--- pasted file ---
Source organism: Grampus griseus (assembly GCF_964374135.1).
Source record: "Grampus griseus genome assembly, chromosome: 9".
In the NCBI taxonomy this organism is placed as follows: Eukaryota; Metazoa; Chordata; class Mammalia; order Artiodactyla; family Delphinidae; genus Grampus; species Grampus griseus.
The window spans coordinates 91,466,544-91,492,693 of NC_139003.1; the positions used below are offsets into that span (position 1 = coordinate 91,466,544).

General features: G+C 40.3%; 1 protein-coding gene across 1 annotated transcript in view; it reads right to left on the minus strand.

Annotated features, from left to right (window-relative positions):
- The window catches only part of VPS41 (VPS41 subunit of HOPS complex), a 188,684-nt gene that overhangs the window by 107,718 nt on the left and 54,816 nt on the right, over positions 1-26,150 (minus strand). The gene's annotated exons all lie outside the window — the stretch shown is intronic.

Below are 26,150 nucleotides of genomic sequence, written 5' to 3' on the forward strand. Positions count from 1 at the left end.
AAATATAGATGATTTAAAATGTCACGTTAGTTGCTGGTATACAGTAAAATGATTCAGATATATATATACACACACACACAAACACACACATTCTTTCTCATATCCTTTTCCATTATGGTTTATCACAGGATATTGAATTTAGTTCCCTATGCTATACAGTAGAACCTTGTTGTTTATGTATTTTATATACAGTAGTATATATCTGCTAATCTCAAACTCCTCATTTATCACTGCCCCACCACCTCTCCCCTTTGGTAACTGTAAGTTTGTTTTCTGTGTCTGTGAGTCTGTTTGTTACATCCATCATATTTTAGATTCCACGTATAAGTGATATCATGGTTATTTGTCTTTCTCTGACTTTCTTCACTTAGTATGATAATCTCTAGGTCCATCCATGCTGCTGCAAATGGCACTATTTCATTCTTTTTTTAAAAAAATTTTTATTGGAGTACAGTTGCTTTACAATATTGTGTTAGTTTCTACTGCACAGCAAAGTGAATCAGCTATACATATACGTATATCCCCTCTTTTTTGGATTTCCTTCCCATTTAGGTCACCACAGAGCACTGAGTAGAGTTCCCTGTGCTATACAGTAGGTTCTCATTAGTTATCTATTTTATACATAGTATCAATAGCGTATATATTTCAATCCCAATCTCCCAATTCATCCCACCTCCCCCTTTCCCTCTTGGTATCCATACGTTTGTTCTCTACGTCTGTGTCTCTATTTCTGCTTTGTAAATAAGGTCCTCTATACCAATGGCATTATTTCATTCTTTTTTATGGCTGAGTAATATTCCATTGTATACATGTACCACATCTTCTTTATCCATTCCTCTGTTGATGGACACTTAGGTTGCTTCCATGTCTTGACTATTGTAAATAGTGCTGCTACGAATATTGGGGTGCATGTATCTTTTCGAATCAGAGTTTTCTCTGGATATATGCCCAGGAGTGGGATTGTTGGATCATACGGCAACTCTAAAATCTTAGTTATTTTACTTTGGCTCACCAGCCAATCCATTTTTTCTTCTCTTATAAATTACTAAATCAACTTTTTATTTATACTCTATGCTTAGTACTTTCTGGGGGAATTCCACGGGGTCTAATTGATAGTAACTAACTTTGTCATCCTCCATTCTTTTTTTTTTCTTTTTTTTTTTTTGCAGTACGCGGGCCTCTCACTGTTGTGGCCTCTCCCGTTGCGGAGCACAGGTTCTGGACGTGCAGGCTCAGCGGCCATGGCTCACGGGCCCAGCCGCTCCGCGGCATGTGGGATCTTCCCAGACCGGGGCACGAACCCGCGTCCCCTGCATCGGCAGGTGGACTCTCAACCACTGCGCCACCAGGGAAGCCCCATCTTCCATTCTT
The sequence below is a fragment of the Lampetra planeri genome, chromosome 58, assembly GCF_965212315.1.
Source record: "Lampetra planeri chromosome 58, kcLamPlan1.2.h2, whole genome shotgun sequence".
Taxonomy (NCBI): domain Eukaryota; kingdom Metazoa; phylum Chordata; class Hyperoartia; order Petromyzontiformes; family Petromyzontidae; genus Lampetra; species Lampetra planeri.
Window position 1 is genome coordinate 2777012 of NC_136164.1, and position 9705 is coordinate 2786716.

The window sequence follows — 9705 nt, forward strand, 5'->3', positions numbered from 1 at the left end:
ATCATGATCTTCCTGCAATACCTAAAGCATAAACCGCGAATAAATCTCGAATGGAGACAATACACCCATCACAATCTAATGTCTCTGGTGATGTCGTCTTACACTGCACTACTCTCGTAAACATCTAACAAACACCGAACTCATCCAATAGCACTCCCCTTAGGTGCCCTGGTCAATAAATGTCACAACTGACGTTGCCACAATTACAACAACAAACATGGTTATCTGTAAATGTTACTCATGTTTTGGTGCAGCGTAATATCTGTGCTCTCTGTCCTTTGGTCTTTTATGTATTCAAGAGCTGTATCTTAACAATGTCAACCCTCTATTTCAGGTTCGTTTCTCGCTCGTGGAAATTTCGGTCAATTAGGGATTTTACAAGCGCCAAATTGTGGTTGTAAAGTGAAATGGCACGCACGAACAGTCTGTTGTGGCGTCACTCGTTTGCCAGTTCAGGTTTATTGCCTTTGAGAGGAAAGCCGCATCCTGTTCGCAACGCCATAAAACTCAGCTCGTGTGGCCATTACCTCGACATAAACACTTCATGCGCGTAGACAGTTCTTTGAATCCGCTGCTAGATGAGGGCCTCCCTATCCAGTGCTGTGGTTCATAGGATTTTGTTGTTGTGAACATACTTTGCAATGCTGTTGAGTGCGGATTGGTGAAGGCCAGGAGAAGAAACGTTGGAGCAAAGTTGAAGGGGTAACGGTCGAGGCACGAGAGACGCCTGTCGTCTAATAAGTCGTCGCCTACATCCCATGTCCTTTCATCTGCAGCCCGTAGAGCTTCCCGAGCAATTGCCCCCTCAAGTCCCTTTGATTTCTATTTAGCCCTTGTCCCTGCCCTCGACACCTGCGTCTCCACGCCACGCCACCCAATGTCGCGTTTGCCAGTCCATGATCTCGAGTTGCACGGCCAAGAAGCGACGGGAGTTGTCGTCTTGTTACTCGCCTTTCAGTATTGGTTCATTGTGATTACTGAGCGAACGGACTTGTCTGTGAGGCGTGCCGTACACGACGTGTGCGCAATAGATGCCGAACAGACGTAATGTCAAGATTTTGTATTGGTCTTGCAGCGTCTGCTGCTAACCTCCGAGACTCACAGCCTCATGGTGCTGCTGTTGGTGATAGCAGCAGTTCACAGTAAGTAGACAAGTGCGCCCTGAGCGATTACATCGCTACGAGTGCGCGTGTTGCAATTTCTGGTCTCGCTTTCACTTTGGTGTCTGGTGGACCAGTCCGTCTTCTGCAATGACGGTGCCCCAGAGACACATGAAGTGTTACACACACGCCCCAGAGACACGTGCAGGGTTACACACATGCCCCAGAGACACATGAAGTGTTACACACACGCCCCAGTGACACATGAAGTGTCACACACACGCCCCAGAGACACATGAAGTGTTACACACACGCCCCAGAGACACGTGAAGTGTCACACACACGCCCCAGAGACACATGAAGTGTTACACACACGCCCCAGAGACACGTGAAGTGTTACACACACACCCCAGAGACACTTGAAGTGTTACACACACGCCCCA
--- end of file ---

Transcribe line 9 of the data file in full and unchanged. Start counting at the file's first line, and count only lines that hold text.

AAATATAGATGATTTAAAATGTCACGTTAGTTGCTGGTATACAGTAAAATGATTCAGATATATATATACACACACACACAAACACACACATTCTTTCTCATATCCTTTTCCATTATGGTTTATCACAGGATATTGAATTTAGTTCCCTATGCTATACAGTAGAACCTTGTTGTTTATGTATTTTATATACAGTAGTATATATCTGCTAATCTCAAACTCCTCATTTATCACTGCCCCACCACCTCTCCCCTTTGGTAACTGTAAGTTTGTTTTCTGTGTCTGTGAGTCTGTTTGTTACATCCATCATATTTTAGATTCCACGTATAAGTGATATCATGGTTATTTGTCTTTCTCTGACTTTCTTCACTTAGTATGATAATCTCTAGGTCCATCCATGCTGCTGCAAATGGCACTATTTCATTCTTTTTTTAAAAAAATTTTTATTGGAGTACAGTTGCTTTACAATATTGTGTTAGTTTCTACTGCACAGCAAAGTGAATCAGCTATACATATACGTATATCCCCTCTTTTTTGGATTTCCTTCCCATTTAGGTCACCACAGAGCACTGAGTAGAGTTCCCTGTGCTATACAGTAGGTTCTCATTAGTTATCTATTTTATACATAGTATCAATAGCGTATATATTTCAATCCCAATCTCCCAATTCATCCCACCTCCCCCTTTCCCTCTTGGTATCCATACGTTTGTTCTCTACGTCTGTGTCTCTATTTCTGCTTTGTAAATAAGGTCCTCTATACCAATGGCATTATTTCATTCTTTTTTATGGCTGAGTAATATTCCATTGTATACATGTACCACATCTTCTTTATCCATTCCTCTGTTGATGGACACTTAGGTTGCTTCCATGTCTTGACTATTGTAAATAGTGCTGCTACGAATATTGGGGTGCATGTATCTTTTCGAATCAGAGTTTTCTCTGGATATATGCCCAGGAGTGGGATTGTTGGATCATACGGCAACTCTAAAATCTTAGTTATTTTACTTTGGCTCACCAGCCAATCCATTTTTTCTTCTCTTATAAATTACTAAATCAACTTTTTATTTATACTCTATGCTTAGTACTTTCTGGGGGAATTCCACGGGGTCTAATTGATAGTAACTAACTTTGTCATCCTCCATTCTTTTTTTTTTCTTTTTTTTTTTTTGCAGTACGCGGGCCTCTCACTGTTGTGGCCTCTCCCGTTGCGGAGCACAGGTTCTGGACGTGCAGGCTCAGCGGCCATGGCTCACGGGCCCAGCCGCTCCGCGGCATGTGGGATCTTCCCAGACCGGGGCACGAACCCGCGTCCCCTGCATCGGCAGGTGGACTCTCAACCACTGCGCCACCAGGGAAGCCCCATCTTCCATTCTT